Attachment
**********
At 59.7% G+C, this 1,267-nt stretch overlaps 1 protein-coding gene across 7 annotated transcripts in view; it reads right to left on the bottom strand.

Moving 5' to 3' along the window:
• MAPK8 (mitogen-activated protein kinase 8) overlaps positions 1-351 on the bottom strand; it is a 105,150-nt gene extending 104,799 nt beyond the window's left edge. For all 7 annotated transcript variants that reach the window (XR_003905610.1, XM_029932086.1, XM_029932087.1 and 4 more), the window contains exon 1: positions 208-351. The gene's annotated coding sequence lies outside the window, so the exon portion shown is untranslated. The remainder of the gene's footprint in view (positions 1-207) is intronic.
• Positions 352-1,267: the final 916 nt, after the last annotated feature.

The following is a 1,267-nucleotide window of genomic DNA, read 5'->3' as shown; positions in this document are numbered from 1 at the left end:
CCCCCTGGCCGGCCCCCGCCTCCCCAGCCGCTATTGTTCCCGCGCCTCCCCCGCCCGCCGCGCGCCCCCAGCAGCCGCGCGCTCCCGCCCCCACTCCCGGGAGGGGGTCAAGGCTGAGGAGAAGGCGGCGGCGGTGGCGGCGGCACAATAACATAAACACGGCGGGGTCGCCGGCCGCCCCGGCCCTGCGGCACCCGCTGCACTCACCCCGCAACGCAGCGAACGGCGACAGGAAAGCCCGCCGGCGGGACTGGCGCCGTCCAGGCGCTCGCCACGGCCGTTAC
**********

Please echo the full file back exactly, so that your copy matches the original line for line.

At 59.7% G+C, this 1,267-nt stretch overlaps 1 protein-coding gene across 7 annotated transcripts in view; it reads right to left on the bottom strand.

Moving 5' to 3' along the window:
• MAPK8 (mitogen-activated protein kinase 8) overlaps positions 1-351 on the bottom strand; it is a 105,150-nt gene extending 104,799 nt beyond the window's left edge. For all 7 annotated transcript variants that reach the window (XR_003905610.1, XM_029932086.1, XM_029932087.1 and 4 more), the window contains exon 1: positions 208-351. The gene's annotated coding sequence lies outside the window, so the exon portion shown is untranslated. The remainder of the gene's footprint in view (positions 1-207) is intronic.
• Positions 352-1,267: the final 916 nt, after the last annotated feature.

The following is a 1,267-nucleotide window of genomic DNA, read 5'->3' as shown; positions in this document are numbered from 1 at the left end:
CCCCCTGGCCGGCCCCCGCCTCCCCAGCCGCTATTGTTCCCGCGCCTCCCCCGCCCGCCGCGCGCCCCCAGCAGCCGCGCGCTCCCGCCCCCACTCCCGGGAGGGGGTCAAGGCTGAGGAGAAGGCGGCGGCGGTGGCGGCGGCACAATAACATAAACACGGCGGGGTCGCCGGCCGCCCCGGCCCTGCGGCACCCGCTGCACTCACCCCGCAACGCAGCGAACGGCGACAGGAAAGCCCGCCGGCGGGACTGGCGCCGTCCAGGCGCTCGCCACGGCCGTTAC